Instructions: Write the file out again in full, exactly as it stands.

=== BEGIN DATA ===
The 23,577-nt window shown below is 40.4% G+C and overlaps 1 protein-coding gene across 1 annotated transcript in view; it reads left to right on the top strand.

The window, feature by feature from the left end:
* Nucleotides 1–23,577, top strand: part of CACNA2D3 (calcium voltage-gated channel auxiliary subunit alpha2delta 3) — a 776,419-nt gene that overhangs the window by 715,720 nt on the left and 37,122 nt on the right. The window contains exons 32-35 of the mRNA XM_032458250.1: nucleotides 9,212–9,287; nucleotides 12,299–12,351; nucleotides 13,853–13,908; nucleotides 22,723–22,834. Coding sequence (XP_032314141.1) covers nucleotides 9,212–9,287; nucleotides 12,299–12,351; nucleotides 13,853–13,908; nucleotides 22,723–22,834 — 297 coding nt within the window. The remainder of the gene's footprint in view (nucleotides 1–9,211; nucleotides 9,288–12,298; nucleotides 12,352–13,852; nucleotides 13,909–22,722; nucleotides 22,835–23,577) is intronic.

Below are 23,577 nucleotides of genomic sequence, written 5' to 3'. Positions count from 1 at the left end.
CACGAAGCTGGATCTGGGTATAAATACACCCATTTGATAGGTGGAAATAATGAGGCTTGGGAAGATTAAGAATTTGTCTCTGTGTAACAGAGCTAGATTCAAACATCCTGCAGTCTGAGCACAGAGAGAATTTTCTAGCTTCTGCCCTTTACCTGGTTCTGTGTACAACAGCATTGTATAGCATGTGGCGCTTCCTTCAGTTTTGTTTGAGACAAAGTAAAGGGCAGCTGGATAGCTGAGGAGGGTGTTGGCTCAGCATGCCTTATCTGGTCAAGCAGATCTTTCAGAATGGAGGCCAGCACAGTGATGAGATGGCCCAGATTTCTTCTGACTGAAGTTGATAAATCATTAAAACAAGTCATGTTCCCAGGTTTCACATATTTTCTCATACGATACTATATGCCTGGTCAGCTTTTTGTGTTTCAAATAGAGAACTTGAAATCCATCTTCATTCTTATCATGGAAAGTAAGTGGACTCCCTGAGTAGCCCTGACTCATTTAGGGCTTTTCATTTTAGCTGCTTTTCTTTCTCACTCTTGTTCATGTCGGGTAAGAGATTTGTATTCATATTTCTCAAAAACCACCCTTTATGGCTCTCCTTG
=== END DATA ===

The 23,577-nt window shown below is 40.4% G+C and overlaps 1 protein-coding gene across 1 annotated transcript in view; it reads left to right on the top strand.

The window, feature by feature from the left end:
* Nucleotides 1–23,577, top strand: part of CACNA2D3 (calcium voltage-gated channel auxiliary subunit alpha2delta 3) — a 776,419-nt gene that overhangs the window by 715,720 nt on the left and 37,122 nt on the right. The window contains exons 32-35 of the mRNA XM_032458250.1: nucleotides 9,212–9,287; nucleotides 12,299–12,351; nucleotides 13,853–13,908; nucleotides 22,723–22,834. Coding sequence (XP_032314141.1) covers nucleotides 9,212–9,287; nucleotides 12,299–12,351; nucleotides 13,853–13,908; nucleotides 22,723–22,834 — 297 coding nt within the window. The remainder of the gene's footprint in view (nucleotides 1–9,211; nucleotides 9,288–12,298; nucleotides 12,352–13,852; nucleotides 13,909–22,722; nucleotides 22,835–23,577) is intronic.

Below are 23,577 nucleotides of genomic sequence, written 5' to 3'. Positions count from 1 at the left end.
CACGAAGCTGGATCTGGGTATAAATACACCCATTTGATAGGTGGAAATAATGAGGCTTGGGAAGATTAAGAATTTGTCTCTGTGTAACAGAGCTAGATTCAAACATCCTGCAGTCTGAGCACAGAGAGAATTTTCTAGCTTCTGCCCTTTACCTGGTTCTGTGTACAACAGCATTGTATAGCATGTGGCGCTTCCTTCAGTTTTGTTTGAGACAAAGTAAAGGGCAGCTGGATAGCTGAGGAGGGTGTTGGCTCAGCATGCCTTATCTGGTCAAGCAGATCTTTCAGAATGGAGGCCAGCACAGTGATGAGATGGCCCAGATTTCTTCTGACTGAAGTTGATAAATCATTAAAACAAGTCATGTTCCCAGGTTTCACATATTTTCTCATACGATACTATATGCCTGGTCAGCTTTTTGTGTTTCAAATAGAGAACTTGAAATCCATCTTCATTCTTATCATGGAAAGTAAGTGGACTCCCTGAGTAGCCCTGACTCATTTAGGGCTTTTCATTTTAGCTGCTTTTCTTTCTCACTCTTGTTCATGTCGGGTAAGAGATTTGTATTCATATTTCTCAAAAACCACCCTTTATGGCTCTCCTTG